The sad $tate of politics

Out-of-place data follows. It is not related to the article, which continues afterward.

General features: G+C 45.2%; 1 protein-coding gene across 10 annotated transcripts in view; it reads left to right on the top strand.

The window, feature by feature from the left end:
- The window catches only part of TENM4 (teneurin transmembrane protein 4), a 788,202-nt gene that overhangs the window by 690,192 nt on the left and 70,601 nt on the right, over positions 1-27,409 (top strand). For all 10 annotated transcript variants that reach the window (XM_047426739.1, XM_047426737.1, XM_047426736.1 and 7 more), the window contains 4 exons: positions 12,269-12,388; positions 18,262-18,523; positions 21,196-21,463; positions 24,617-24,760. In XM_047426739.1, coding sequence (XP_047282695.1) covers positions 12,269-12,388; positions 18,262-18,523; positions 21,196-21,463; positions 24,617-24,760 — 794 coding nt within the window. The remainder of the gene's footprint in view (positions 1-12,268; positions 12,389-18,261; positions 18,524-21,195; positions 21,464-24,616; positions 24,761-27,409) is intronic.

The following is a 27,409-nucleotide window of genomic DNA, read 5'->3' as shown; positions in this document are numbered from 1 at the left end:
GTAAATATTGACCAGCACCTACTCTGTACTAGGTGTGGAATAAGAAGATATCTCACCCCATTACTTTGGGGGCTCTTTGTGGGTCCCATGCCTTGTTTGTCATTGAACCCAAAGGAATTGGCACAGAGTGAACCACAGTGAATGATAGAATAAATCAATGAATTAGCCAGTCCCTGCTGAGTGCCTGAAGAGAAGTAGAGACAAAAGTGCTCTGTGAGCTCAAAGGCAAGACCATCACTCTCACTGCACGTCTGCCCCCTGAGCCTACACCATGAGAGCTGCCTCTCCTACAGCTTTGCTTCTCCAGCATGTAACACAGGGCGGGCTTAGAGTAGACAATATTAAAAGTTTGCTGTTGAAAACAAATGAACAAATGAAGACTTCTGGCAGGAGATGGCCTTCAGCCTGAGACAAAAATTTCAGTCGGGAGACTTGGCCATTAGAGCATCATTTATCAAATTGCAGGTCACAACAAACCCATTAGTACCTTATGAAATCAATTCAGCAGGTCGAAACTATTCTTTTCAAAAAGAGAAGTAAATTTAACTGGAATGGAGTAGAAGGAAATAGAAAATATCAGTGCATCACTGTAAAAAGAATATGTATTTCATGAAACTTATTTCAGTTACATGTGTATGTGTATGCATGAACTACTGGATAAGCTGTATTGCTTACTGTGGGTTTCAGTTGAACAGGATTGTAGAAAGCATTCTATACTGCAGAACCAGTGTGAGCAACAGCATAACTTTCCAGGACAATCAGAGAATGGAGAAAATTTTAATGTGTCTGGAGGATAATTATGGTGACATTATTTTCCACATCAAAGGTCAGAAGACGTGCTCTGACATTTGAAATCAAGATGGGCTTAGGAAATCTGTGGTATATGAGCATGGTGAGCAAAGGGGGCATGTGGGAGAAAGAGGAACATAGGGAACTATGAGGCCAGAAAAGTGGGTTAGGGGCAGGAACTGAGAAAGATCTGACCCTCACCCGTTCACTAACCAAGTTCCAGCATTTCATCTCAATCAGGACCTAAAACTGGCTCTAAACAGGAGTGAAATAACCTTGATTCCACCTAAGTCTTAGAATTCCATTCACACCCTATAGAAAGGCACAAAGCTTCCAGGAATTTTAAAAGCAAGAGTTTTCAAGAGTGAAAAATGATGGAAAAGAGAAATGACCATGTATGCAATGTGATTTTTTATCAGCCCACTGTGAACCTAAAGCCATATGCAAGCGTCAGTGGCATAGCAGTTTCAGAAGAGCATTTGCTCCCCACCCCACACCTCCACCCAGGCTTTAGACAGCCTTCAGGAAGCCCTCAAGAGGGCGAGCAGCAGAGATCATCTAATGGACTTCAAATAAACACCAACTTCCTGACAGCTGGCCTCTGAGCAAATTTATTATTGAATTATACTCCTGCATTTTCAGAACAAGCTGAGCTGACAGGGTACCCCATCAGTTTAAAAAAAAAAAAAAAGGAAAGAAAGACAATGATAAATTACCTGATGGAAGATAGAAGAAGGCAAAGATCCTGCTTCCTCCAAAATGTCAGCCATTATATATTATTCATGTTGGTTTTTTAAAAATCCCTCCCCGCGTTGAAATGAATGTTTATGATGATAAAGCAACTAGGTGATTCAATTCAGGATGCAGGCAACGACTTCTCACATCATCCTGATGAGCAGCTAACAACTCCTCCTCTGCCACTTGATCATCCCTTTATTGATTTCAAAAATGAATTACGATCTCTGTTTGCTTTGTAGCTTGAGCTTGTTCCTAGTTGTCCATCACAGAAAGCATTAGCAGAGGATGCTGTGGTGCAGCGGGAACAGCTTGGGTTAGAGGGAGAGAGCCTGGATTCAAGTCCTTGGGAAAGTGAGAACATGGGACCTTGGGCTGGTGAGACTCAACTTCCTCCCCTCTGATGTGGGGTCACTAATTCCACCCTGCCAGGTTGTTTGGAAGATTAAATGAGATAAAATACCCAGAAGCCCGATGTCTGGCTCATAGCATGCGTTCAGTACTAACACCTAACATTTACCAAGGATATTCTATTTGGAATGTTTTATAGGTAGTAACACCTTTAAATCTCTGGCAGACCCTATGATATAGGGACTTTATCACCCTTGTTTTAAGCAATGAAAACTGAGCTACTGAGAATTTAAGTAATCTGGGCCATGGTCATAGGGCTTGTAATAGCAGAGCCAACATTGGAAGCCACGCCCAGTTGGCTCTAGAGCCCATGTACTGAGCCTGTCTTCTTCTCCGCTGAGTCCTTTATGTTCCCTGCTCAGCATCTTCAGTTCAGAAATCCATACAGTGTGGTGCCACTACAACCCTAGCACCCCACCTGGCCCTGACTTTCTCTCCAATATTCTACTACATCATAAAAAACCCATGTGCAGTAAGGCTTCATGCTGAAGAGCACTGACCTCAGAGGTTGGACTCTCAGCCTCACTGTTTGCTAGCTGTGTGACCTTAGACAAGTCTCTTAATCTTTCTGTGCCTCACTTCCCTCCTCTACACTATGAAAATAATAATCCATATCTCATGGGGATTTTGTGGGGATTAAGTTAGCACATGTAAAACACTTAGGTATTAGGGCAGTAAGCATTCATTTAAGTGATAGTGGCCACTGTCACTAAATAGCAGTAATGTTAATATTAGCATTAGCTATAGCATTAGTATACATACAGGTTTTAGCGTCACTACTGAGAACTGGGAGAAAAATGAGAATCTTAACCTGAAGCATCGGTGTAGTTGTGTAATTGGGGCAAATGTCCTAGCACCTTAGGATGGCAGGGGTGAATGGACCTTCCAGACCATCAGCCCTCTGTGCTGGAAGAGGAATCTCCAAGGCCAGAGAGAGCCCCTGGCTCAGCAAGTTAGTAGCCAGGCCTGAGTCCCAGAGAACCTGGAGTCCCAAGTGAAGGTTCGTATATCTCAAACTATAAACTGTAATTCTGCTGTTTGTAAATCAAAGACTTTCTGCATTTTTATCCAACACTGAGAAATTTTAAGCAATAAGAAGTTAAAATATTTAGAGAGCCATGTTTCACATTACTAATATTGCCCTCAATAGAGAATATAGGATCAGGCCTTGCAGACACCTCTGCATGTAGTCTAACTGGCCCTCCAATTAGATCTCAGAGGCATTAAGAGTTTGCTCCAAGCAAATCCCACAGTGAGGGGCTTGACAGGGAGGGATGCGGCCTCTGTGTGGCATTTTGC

first_imgDemocratic activists in California complain that the swelling field of presidential candidates is treating the Golden State like a political ATM – charging thousands of dollars for the same access given freely in other venues. While some activists have complained privately to the candidates’ representatives, they concede that they don’t see any immediate letup in the kind of barnstorming that raised $184 million for Democratic presidential candidates in 2004. “It’s always like that. We’re like one big ATM,” said Louis F. Moret, a former Democratic National Committee member and longtime party activist. “Everyone wants to win Iowa and New Hampshire, so they take our money and spend it over there.” Democratic activist Agi Kessler of Woodland Hills also laments that when the candidates get to Iowa and New Hampshire, voters in those states have easy and ample access to them in the early stages of the nominee selection process. “Often here in California, to have access to the candidates, you have to go to fundraisers – and usually those are big-money fundraisers,” said Kessler, first vice-chair of the Democratic Party of the San Fernando Valley, an umbrella organization of 25 local Democratic clubs. “I’m personally not poor, but I can’t afford to pay a couple of thousand dollars to meet a candidate in a situation where maybe you’ll get your picture taken with them but not have a chance to converse, while in Iowa these same candidates are tripping over themselves to meet the voters.” Jaime Regalado of the Edmund G. “Pat” Brown Institute at California State University, Los Angeles, said the dubious tradition of presidential candidates using California to raise large sums of money while voters get little in return stems from two developments unique to the state. “California is the most populous state in the country whose (presidential) primary historically has come so late that it rarely counts because usually the nominee has been decided before it’s held. “On other hand, we have some filthy rich people in the Southland and Northern California and in the Central Valley, so that candidates, if they want to be competitive, cannot ignore California’s ATMs.” This situation has led to calls from Gov. Arnold Schwarzenegger, Assembly Speaker Fabian Nu ez and other political leaders for moving the 2008 primary up from June to Feb. 5 – right after Iowa, as well as primaries in New Hampshire, South Carolina and Nevada on Jan. 19. Such a move would place California a month earlier than in 2004 when it also moved up the primary to March, though even that date proved to be too late because the party’s nominee had effectively been chosen. The presidential election season has already begun in earnest, with supporters paying the maximum allowable $2,300 to meet presidential candidate Barack Obama, the Illinois senator, during a Feb. 20 event at the landmark Beverly Hills Hotel. Those pledging to raise $46,000 are invited to dine with Obama at mogul David Geffen’s beachfront home in Malibu, along with director Steven Spielberg and producer Jeffrey Katzenberg. Spielberg and other entertainment contributors are co-hosting a fundraiser for New York Sen. Hillary Clinton in the spring, according to her presidential campaign. Those scenarios will be repeated over and over the coming months with other celebrities holding fundraisers for other candidates in Southern California. Meanwhile, party loyalists complain that issues important to California voters – health care, immigration, traffic congestion, the environment – largely go ignored by presidential candidates during the primary period. “They hope somebody else solves it for us,” Moret said. “They just want to take our money. We’re a donor state, and that’s not right.” [email protected] (818) 713-3761160Want local news?Sign up for the Localist and stay informed Something went wrong. Please try again.subscribeCongratulations! You’re all set!last_img

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